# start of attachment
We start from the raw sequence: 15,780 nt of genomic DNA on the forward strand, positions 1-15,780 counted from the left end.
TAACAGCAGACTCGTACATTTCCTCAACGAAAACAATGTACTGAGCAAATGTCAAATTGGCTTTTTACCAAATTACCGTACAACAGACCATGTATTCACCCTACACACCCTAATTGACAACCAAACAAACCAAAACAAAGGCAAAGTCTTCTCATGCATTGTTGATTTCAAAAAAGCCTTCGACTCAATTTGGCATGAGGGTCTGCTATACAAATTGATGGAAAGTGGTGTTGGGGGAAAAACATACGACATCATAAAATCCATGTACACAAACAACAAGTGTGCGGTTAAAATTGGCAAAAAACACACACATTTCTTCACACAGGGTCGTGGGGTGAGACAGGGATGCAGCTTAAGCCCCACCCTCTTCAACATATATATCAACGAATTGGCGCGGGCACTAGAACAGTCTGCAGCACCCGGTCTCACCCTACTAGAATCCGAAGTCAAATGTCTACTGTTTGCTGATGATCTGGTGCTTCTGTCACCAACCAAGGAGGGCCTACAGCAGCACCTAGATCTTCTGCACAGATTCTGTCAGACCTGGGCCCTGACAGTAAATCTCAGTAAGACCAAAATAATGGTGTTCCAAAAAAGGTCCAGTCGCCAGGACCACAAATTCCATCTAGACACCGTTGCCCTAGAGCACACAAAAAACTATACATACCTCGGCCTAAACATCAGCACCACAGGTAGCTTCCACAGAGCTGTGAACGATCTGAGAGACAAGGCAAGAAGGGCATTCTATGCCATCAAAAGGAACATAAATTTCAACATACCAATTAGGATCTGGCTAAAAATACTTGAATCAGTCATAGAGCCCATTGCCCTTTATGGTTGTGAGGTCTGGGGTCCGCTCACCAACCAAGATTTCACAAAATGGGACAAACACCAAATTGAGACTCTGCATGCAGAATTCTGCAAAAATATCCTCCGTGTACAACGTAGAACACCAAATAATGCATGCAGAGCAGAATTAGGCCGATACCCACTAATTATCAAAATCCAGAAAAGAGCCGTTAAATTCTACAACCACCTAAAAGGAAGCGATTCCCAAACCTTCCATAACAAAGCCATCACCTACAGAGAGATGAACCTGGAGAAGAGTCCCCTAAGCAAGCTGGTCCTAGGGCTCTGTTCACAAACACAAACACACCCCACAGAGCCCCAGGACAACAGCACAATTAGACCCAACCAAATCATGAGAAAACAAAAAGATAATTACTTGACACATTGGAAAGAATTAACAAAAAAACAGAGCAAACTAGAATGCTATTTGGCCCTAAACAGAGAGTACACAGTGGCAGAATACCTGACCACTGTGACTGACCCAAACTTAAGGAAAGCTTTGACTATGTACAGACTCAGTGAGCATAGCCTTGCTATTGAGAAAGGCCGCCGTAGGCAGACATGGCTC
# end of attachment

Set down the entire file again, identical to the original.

We start from the raw sequence: 15,780 nt of genomic DNA on the forward strand, positions 1-15,780 counted from the left end.
TAACAGCAGACTCGTACATTTCCTCAACGAAAACAATGTACTGAGCAAATGTCAAATTGGCTTTTTACCAAATTACCGTACAACAGACCATGTATTCACCCTACACACCCTAATTGACAACCAAACAAACCAAAACAAAGGCAAAGTCTTCTCATGCATTGTTGATTTCAAAAAAGCCTTCGACTCAATTTGGCATGAGGGTCTGCTATACAAATTGATGGAAAGTGGTGTTGGGGGAAAAACATACGACATCATAAAATCCATGTACACAAACAACAAGTGTGCGGTTAAAATTGGCAAAAAACACACACATTTCTTCACACAGGGTCGTGGGGTGAGACAGGGATGCAGCTTAAGCCCCACCCTCTTCAACATATATATCAACGAATTGGCGCGGGCACTAGAACAGTCTGCAGCACCCGGTCTCACCCTACTAGAATCCGAAGTCAAATGTCTACTGTTTGCTGATGATCTGGTGCTTCTGTCACCAACCAAGGAGGGCCTACAGCAGCACCTAGATCTTCTGCACAGATTCTGTCAGACCTGGGCCCTGACAGTAAATCTCAGTAAGACCAAAATAATGGTGTTCCAAAAAAGGTCCAGTCGCCAGGACCACAAATTCCATCTAGACACCGTTGCCCTAGAGCACACAAAAAACTATACATACCTCGGCCTAAACATCAGCACCACAGGTAGCTTCCACAGAGCTGTGAACGATCTGAGAGACAAGGCAAGAAGGGCATTCTATGCCATCAAAAGGAACATAAATTTCAACATACCAATTAGGATCTGGCTAAAAATACTTGAATCAGTCATAGAGCCCATTGCCCTTTATGGTTGTGAGGTCTGGGGTCCGCTCACCAACCAAGATTTCACAAAATGGGACAAACACCAAATTGAGACTCTGCATGCAGAATTCTGCAAAAATATCCTCCGTGTACAACGTAGAACACCAAATAATGCATGCAGAGCAGAATTAGGCCGATACCCACTAATTATCAAAATCCAGAAAAGAGCCGTTAAATTCTACAACCACCTAAAAGGAAGCGATTCCCAAACCTTCCATAACAAAGCCATCACCTACAGAGAGATGAACCTGGAGAAGAGTCCCCTAAGCAAGCTGGTCCTAGGGCTCTGTTCACAAACACAAACACACCCCACAGAGCCCCAGGACAACAGCACAATTAGACCCAACCAAATCATGAGAAAACAAAAAGATAATTACTTGACACATTGGAAAGAATTAACAAAAAAACAGAGCAAACTAGAATGCTATTTGGCCCTAAACAGAGAGTACACAGTGGCAGAATACCTGACCACTGTGACTGACCCAAACTTAAGGAAAGCTTTGACTATGTACAGACTCAGTGAGCATAGCCTTGCTATTGAGAAAGGCCGCCGTAGGCAGACATGGCTC